I haven't actually canceled cable yet because the kids are interested in the Olympics and I'm already paid through the end of the month anyway. But I'll get to it. So for the next six months I'll be putting the cable money into our credit card bill to pay off the cost of this project; after that, it'll be gravy. Whether this approach turns out to be a money saver in the long run only time will tell; but given the availability of content on-line, it certainly doesn't seem like we need to be paying on an ongoing basis for cable TV any longer.


Kelly said...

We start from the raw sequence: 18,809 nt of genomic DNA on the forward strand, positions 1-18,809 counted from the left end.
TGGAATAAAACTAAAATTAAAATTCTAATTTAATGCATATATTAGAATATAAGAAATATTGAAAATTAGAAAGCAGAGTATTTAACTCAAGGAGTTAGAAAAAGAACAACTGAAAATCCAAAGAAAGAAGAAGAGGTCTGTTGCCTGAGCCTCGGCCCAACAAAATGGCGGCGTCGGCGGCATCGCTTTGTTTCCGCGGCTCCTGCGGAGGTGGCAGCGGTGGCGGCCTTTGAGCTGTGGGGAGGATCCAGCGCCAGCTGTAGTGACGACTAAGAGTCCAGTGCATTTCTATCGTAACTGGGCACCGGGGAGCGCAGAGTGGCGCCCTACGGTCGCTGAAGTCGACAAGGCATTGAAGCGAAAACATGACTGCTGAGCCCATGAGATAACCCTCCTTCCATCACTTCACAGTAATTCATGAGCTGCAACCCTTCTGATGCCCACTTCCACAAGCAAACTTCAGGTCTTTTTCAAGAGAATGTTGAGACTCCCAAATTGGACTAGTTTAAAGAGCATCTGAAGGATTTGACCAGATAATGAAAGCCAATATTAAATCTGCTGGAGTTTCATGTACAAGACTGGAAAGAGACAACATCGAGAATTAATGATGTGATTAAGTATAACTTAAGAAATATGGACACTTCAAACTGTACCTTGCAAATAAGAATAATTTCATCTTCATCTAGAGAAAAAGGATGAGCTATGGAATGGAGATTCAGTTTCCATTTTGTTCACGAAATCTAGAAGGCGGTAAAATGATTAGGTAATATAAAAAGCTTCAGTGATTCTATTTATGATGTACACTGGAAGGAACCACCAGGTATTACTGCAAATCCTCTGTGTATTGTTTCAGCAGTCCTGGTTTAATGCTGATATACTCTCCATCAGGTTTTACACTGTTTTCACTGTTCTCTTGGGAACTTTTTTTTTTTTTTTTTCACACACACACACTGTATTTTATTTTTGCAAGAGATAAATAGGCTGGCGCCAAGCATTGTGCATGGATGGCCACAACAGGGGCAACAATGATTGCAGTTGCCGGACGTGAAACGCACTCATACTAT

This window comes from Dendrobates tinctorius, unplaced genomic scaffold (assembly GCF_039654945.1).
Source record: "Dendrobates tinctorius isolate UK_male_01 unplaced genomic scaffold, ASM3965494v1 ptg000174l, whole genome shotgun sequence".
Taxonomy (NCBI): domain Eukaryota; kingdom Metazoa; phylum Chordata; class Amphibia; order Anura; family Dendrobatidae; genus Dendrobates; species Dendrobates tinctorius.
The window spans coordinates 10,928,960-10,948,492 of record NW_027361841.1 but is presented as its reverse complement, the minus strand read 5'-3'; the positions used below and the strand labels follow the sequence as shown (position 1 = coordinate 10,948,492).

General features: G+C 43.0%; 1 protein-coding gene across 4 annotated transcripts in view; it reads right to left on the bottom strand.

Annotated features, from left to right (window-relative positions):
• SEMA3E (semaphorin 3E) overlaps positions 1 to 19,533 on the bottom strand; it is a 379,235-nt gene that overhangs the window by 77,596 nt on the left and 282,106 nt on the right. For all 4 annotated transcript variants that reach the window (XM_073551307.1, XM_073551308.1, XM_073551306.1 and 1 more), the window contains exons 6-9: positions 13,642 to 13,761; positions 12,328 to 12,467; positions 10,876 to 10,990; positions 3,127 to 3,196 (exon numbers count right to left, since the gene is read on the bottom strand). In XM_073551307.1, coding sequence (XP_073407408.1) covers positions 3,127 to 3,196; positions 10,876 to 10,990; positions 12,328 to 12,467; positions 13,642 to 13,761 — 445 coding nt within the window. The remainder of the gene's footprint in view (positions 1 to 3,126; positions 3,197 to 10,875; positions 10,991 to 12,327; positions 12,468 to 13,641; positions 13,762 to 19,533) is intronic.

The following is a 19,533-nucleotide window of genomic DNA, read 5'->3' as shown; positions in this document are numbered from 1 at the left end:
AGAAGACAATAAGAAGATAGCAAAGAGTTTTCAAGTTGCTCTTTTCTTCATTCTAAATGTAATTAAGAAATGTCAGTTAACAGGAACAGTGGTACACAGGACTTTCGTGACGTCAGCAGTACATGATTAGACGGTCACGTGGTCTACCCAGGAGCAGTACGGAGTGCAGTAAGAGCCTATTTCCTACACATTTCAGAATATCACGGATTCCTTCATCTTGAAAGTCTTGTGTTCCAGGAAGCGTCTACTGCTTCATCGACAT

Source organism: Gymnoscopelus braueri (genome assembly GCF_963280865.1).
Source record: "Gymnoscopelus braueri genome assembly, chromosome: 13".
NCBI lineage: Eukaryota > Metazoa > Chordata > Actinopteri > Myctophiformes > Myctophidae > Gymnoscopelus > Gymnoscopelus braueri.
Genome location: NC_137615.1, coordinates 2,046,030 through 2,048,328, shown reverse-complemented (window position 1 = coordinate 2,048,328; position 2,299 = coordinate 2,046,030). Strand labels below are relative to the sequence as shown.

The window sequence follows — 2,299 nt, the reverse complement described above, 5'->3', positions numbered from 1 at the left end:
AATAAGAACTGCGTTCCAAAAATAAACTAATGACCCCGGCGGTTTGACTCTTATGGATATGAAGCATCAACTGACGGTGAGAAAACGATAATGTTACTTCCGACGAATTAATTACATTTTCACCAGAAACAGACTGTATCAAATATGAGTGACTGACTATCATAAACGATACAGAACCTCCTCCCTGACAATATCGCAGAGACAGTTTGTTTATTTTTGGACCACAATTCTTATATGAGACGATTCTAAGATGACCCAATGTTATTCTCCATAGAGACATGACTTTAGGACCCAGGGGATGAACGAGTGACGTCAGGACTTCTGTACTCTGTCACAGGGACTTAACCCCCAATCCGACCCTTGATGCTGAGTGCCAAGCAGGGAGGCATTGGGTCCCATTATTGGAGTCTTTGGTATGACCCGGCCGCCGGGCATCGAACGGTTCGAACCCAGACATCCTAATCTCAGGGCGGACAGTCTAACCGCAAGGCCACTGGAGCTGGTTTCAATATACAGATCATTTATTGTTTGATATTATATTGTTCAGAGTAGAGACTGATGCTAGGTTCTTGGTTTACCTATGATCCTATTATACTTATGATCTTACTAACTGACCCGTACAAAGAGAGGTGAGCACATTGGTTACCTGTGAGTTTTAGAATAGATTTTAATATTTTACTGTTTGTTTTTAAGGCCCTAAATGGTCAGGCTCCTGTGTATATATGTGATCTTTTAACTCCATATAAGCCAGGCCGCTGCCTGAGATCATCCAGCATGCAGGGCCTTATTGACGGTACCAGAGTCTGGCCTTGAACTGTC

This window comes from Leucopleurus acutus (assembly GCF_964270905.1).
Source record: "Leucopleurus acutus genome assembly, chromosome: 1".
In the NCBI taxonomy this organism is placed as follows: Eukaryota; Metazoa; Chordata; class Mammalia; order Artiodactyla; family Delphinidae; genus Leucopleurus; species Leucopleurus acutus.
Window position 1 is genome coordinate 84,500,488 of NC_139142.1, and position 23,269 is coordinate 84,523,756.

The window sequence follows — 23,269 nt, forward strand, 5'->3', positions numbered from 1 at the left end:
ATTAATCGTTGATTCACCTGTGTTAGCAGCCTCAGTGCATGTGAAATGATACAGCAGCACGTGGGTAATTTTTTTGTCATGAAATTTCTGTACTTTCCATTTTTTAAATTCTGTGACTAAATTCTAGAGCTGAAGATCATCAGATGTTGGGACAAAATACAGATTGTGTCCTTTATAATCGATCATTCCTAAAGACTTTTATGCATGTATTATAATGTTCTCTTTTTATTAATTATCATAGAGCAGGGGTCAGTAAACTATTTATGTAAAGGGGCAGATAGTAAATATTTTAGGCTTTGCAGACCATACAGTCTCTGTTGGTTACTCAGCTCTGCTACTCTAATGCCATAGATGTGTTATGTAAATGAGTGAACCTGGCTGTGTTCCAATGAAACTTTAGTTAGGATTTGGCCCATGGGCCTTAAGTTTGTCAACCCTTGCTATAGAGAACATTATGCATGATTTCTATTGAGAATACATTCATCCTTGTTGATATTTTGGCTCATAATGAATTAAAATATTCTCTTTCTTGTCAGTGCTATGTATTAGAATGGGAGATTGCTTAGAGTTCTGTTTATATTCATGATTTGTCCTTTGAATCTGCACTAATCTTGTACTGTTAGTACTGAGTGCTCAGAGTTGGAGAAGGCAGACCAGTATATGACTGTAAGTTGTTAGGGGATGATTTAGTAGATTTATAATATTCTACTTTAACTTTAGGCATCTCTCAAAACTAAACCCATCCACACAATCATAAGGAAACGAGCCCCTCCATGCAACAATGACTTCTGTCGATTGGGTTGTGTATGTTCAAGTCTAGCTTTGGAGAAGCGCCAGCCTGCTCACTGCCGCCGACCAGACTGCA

I lived without a television for the six months when I was DC and I only missed it on a rare occasion. With all of the big shows easily available on the internet and my busy, it seemed pointless to have TV. I don't know how keen your kids are to the idea, but I think it's smart parenting to cut of the tube!

rebmoti said...

Hey Kelly, Thanks for dropping by. We're pretty tough about TV time - the kids get a movie (usually a Netflix or library rental) on Saturday night, and we had a policy of giving them a show or two one night during the week, like an episode or 2 of Carly or something, but lately they've been passing it up in favor of more time on the Wii.

Peter said...

Thanks for the link to my post! I believe some of Comedy Central content including Jon Stewart is available via Playon. Don't quote me on that but I seem to remember watching some of the Daily Show on there. If it isn't already in there, it may be a special plugin that you'll have to install for Playon.

Good luck!